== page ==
“One of our guiding principles is opening our hearts and touching the untouchables, extending our hands to them, in our attempt to fulfill a central part of Christ’s instructions to us in living the Christian life. The heart of philanthropy is ‘God’s love of humanity’, expressing that love through our work is our core belief. The root of philanthropy is spiritual, defined throughout all scripture as love of the neighbor, love of the enemy; love that reaches out and gives. The use of the term ‘philanthropy’ has largely replaced ‘charitable’ as those receiving it – the kindness of others – did not always wish to be seen as distressed or in need of charity. Receiving help from a philanthropist however, appears more to be earned, thus relieving the receiver of the ‘stigma of need’. In terms of emulating ‘God’s love of humanity’, whom among humanity was most deserving of that love, we need look no further than Christ’s actions. One of the first to be forgiven by him and come to play a major role in his mission was the prostitute, Mary of Magdalene. What was Christ telling us through his actions about charity? Suffering can bring grace – the reformed reform others through word and deed – blessed be the sinners who have repented – all of these and more.
“Using a medical metaphor, Lampstand believes that the surest antidote to any social disease is someone who has been cured, educated and trained and sent back into the field to inoculate others. Addiction medicine is one of the few areas of health services where focusing more attention actually saves money. It is estimated that having the medical profession focus on patient’s drug or alcohol problems (examples: asking questions during routine exams about any issues, having social workers deal with obviously intoxicated patients in the emergency rooms, etc) could save four dollars for every one spent. This has been known for some time. This is not new information. Why then has it not been, except in the rare case, folded into the medical profession. Because those in the medical profession, and many still in the public, believe addiction is primarily a behavioral choice rather than a disease. This attitude will change once the formerly addicted begin receiving education and credentials to work in the addition medicine field. The most successful addiction treatment program in the world is alcoholics anonymous. If people from AA are supported in receiving academic credentials, and then professional certification, to work in addiction medicine, the amplifier effect, the leverage, could be, would be, astounding.” David H.Lukenbill, Lampstand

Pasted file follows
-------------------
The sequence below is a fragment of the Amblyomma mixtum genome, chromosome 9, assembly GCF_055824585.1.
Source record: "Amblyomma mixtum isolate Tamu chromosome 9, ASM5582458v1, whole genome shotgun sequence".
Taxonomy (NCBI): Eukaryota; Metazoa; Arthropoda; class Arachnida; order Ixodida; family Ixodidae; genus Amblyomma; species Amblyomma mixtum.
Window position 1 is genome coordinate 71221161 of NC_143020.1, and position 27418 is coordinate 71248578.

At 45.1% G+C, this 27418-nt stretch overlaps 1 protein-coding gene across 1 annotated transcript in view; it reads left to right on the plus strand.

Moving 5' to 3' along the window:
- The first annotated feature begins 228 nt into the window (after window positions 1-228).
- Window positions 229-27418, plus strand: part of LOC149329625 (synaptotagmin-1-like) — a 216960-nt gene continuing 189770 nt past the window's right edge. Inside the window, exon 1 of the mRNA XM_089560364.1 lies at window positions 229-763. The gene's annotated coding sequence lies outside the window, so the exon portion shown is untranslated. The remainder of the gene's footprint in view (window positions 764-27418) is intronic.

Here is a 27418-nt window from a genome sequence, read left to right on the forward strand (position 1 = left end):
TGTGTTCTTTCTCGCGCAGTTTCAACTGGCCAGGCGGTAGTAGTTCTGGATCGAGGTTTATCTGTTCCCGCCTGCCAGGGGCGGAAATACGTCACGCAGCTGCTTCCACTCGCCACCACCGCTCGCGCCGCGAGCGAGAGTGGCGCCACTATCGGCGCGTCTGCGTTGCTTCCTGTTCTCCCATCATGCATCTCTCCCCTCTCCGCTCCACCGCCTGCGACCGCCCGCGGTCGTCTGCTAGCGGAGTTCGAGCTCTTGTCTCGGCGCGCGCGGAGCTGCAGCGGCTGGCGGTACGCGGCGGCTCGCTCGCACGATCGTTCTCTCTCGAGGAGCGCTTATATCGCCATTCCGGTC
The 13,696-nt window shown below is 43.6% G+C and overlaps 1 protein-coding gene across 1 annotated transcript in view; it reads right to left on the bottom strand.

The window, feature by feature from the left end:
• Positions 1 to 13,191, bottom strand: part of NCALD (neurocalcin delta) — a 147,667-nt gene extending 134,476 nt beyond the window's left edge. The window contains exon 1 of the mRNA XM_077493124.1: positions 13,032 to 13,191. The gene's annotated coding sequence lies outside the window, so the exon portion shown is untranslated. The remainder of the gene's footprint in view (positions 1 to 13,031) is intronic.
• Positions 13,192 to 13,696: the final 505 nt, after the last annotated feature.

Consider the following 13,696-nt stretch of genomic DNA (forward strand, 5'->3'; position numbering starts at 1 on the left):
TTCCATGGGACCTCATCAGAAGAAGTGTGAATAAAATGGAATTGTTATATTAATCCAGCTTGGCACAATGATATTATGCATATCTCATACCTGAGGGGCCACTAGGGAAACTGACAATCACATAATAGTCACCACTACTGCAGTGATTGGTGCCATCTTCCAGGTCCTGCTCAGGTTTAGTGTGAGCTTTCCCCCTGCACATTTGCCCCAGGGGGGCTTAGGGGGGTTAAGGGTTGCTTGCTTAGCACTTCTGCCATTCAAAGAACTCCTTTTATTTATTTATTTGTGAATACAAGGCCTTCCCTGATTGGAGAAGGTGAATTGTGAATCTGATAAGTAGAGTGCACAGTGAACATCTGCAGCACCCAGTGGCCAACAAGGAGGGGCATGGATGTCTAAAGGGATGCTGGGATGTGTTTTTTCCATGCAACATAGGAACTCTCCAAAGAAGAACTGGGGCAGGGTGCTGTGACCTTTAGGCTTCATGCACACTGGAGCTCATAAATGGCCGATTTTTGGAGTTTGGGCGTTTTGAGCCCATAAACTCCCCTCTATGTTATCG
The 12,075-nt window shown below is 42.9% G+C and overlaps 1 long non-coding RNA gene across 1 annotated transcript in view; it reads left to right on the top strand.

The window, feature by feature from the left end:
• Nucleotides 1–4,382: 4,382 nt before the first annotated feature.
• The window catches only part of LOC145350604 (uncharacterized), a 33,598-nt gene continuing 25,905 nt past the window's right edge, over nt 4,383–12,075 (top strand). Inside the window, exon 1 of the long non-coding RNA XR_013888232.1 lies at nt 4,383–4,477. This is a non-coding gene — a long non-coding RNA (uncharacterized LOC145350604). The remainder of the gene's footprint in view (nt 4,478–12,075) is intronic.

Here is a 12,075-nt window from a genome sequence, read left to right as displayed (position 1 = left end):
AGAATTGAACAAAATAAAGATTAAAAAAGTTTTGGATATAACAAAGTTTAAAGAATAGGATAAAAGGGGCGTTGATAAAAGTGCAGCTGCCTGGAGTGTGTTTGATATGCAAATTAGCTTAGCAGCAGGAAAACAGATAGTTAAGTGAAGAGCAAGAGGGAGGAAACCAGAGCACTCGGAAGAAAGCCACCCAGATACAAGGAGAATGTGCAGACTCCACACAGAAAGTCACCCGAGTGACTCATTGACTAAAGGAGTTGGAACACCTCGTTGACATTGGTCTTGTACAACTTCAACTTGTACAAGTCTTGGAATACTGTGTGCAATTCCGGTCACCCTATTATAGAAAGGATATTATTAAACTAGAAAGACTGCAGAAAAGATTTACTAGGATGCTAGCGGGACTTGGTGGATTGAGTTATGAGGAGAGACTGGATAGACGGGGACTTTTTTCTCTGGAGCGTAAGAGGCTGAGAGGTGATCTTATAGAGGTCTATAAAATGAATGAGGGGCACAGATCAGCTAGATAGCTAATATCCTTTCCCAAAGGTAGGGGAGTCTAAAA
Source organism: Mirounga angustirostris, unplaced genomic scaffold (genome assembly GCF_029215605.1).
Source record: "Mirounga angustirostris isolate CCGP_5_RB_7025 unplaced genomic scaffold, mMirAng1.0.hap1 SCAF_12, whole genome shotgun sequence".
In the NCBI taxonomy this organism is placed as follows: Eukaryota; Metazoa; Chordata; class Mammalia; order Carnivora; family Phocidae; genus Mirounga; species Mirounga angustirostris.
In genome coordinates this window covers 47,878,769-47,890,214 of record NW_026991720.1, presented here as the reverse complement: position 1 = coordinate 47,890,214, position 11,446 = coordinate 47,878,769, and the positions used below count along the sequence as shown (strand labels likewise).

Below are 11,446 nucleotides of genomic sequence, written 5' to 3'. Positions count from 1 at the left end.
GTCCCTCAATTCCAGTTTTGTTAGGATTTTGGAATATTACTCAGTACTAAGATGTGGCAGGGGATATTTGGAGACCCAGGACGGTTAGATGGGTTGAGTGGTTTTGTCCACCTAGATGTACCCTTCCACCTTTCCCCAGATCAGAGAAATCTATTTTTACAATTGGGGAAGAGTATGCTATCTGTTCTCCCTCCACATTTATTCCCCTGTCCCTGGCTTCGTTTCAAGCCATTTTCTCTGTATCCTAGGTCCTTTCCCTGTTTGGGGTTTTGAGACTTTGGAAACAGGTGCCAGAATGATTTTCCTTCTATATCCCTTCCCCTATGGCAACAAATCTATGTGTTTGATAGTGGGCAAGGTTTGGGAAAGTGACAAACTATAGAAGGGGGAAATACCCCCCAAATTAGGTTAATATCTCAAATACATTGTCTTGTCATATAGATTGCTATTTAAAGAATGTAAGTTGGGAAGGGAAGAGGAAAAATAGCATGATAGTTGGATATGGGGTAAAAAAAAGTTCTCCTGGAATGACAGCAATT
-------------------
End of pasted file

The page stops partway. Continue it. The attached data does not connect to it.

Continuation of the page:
7) “Active concern for the poor and marginalized is of ancient vintage within the Christian tradition; what is new in liberation theology is the privileged role given to the experience and perspective of the oppressed themselves in articulating the theological ground and ethical entailments of that concern. As part of an overall recasting of traditional theological method, liberation thinkers insist that the central claims of the Christian faith (e.g., about the existence and nature of God, the identity of Jesus Christ, the work of the Holy Spirit, and the nature of the Church) be tested “from below,” against the experience of the powerless and the oppressed, and that ultimately such claims cannot be ratified apart from that standpoint.” McBrein, R. Ed. (1995). Encyclopedia of Catholicism. Harper Collins. New York. (p. 769)
8) “It is difficult for most of us to believe that people on the margins of life are capable of becoming highly educated and professionally credentialed, due to the generally accepted mental model that most we carry with us that they are where they are due to a failing, usually of intellect and character, within them.
9) “Deep Smarts: Deep smarts is the term used by (Leonard, D. & Swap, W. (2004). Deep smarts. Harvard Business Review,82 (9), 88-97) to describe a form of knowledge which is earned by experience and over time. Structured knowledge is easy to codify or turn into checklists; unstructured knowledge is hard to articulate and hard to pass on, but by definition, unstructured knowledge is more valuable—precisely because it is hard to duplicate. Deep smarts is what Lampstand builds its mission upon.” David H. Lukenbill, Lampstand
10) Leadership: “The Scots-Irish assertion, which is the essential American assertion, is that leaders will not be accepted who don’t come from within our people and embody or values, has made American what it is today.” Randall Wallace, Director Braveheart, We Were Soldiers. The American Enterprise, “Live” with TAE, March 2005, (p.18)
11) “Deep Knowledge: Experience, academic learning, and professional credentialing, all in the same field.” David H. Lukenbill